Robert Downey Jr. chimes in on the superhero movies debate. The actor kicked off the MCU in 2008 by portraying Tony Stark in Jon Favreau’s Iron Man and went on to play the role for 11 years, essentially becoming the face of Marvel’s franchise. That was until he ended his comic book movie stint in Avengers: Endgame, in which Stark died by sacrificing his life to defeat Thanos. More than three years since his final outing as Iron Man, Downey has been busy venturing out in his career, trying new roles and even producing projects with his wife, Susan Downey. But he will forever be associated with the MCU, hence why it’s interesting to get his take on the ongoing conversation about the impact of superhero movies on the filmmaking industry.
Speaking with Deadline while promoting his documentary, Sr., Downey offers his two cents on the comic book movie debate. Instead of zeroing in on criticism lobbied at the films that he was once a big part of, the actor opts to promulgate unity. He also addresses Quentin Tarantino’s dig against MCU actors, saying that movie-making is a collaborative endeavor, and all people involved in creating them are equally important. Read Downey’s full quote below:
I think our opinions on these matters say a lot about us. I think that we are in a time and place that I unwittingly contributed to, where IP has taken precedence over principle and personality. But it’s a double-edged sword. A piece of IP is only as good as the human talent you get to represent it, and you can have some great IP even if it’s coming from an auteur or a national treasure of a writer-director, and if you don’t have the right kind of artist playing that role, you’ll never know how good it could have been.
I think that creatively it is a waste of time to be at war with ourselves. I think this is a time when everything is so much more fragmented now that I think you have this kind of bifurcation. Throwing stones one way or another… and I’ve had my reactions in the past when people said things that I felt were discrediting my integrity… I go, “You know what? Let’s just get over it. We’re all a community. There’s enough room for everything,” and thank God for Top Gun: Maverick and Avatar: The Way of Water. That’s all I have to say. We need the big stuff to make room for films like Armageddon Time.
I’m not talking about trickle-down entertainment. I’m just saying that things are always changing and I’m at a place in my life where I’ve now gone back to back, working with Chris Nolan on what was an exceptionally transformational experience for me; having been in pre-production post and bringing Sr. to market; and the next thing I’m doing is a series with my Mrs. and the director Park Chan-wook, based on a Pulitzer book called The Sympathizer. It’s already a transformative, literally playing five different roles experience for me. So, I would just say, before we cast aspersions on each other — undergo your own renaissance and see if it doesn’t change your mind a little bit.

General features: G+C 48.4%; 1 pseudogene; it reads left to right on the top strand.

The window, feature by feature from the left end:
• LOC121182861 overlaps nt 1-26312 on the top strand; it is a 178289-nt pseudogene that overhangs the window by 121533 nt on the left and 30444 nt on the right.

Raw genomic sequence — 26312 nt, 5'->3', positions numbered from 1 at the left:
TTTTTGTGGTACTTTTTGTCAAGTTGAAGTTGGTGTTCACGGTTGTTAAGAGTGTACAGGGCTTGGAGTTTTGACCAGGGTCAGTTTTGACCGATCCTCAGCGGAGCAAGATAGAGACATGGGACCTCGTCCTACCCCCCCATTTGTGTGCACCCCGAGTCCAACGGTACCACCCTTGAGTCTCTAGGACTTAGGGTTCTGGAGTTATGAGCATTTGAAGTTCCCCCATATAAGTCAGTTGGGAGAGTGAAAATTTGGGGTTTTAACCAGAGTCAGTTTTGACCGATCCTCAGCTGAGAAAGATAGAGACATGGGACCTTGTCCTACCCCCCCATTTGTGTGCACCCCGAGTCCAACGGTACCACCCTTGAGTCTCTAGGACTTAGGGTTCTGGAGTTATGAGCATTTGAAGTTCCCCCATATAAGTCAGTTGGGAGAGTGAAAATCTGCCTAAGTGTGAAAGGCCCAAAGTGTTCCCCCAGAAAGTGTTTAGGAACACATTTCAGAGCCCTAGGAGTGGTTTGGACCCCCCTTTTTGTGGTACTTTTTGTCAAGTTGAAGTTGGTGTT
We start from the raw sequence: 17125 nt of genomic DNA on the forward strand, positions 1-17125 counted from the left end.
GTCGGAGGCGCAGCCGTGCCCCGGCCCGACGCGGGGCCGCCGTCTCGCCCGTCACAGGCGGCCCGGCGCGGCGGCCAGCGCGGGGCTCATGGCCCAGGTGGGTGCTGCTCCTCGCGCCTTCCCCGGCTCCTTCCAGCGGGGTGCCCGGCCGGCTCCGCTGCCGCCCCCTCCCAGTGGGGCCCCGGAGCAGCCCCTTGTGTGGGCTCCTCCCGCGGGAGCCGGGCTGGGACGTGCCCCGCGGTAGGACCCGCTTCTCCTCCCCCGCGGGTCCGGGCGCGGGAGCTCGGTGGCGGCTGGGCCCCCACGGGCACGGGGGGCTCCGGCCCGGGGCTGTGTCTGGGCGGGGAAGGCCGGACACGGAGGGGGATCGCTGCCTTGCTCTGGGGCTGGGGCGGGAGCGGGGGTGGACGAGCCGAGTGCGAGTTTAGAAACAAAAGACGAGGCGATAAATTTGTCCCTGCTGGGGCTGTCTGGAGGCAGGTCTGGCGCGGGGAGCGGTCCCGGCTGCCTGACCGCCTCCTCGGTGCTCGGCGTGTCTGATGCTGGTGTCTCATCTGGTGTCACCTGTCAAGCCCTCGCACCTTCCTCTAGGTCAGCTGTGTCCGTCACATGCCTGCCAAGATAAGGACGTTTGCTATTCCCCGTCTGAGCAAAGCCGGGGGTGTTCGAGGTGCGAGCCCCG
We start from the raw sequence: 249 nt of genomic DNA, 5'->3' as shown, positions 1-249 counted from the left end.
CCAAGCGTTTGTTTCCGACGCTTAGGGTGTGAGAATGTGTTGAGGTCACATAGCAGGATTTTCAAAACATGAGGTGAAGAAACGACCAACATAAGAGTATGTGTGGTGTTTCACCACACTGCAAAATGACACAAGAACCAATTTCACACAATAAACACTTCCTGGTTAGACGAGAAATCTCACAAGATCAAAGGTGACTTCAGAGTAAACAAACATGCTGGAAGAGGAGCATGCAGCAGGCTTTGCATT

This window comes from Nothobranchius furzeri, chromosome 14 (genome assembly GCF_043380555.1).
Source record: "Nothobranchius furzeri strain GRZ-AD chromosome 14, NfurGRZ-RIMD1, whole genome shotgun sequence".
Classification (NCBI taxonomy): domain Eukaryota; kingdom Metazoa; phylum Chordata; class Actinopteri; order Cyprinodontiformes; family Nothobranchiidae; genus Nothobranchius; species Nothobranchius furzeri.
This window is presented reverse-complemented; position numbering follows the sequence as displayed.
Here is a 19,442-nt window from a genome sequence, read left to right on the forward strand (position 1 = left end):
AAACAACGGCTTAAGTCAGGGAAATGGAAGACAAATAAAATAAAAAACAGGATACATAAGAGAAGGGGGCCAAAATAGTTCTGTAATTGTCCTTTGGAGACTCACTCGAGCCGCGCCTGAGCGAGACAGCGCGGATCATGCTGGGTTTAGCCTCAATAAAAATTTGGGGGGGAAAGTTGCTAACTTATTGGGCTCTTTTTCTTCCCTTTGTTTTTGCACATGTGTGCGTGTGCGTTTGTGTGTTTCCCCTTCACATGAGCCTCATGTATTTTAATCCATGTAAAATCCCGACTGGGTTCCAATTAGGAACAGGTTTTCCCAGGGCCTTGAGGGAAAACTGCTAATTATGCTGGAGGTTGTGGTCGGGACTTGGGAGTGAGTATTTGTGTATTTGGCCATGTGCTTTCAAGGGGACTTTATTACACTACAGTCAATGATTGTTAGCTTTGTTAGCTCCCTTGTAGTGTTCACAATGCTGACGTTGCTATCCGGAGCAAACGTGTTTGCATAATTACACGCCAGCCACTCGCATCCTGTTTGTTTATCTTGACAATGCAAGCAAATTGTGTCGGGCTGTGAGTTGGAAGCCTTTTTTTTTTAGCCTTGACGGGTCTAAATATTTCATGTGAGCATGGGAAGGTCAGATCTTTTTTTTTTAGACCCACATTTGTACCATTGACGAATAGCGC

Reinvent yourself before you decide that somebody else doesn’t know what they’re doing or that something is keeping you from doing your best, or that something is better than something else. You know, we’re in this age now where Favreau said it best: We used to try to make waves in a lake, and now we’re just trying to catch people’s attention as things are moving by quickly in a stream. I think that’ll change again, but this is just where we’re at. And to accept it and be grateful that you get to participate is the right place to start.
Why The Superhero Movie Debate Won’t Go Away
In 2019, legendary director Martin Scorsese made his controversial comment dubbing the MCU “not cinema,” equating the franchise’s blockbusters to entertaining rollercoaster rides as opposed to artistic experiences. His criticism was backed up by fellow Italian-American filmmaker Francis Ford Coppola, with a string of other directors coming out to also criticize both Marvel Studios’ franchise and the superhero genre’s prevalence in general. Since then, the conversation has sporadically continued over the last few years, prompting people involved in these films to address the ongoing conversation. Unfortunately, this debate will likely not die down anytime soon. If anything, it may even get worse.
This is due to the superhero movie sandbox not just continuing to be a major force, but set to expand over the next few years. Marvel Studios has just wrapped up Phase 4 with Black Panther: Wakanda Forever, but in around two months, they are set to kick off Phase 5 with Ant-Man 3, which Kevin Feige dubbed the peak of the MCU. Beyond that, the franchise has a confirmed film and tV slate that will run until 2026, with more projects to come until 2032. Meanwhile, the DCU is also getting the ball rolling once again with new co-CEOs James Gunn and Peter Safran, who also have long-term release plans for the franchise.
All in all, Downey’s final point is important. While the MCU and comic book films dominate Hollywood today, there will come a time when things change, and a different type of story will resonate more with people. Until then, the best everyone can do is make sure to give space for all kinds of movies to exist, because creating a bigger wedge between people will only make things worse for everyone.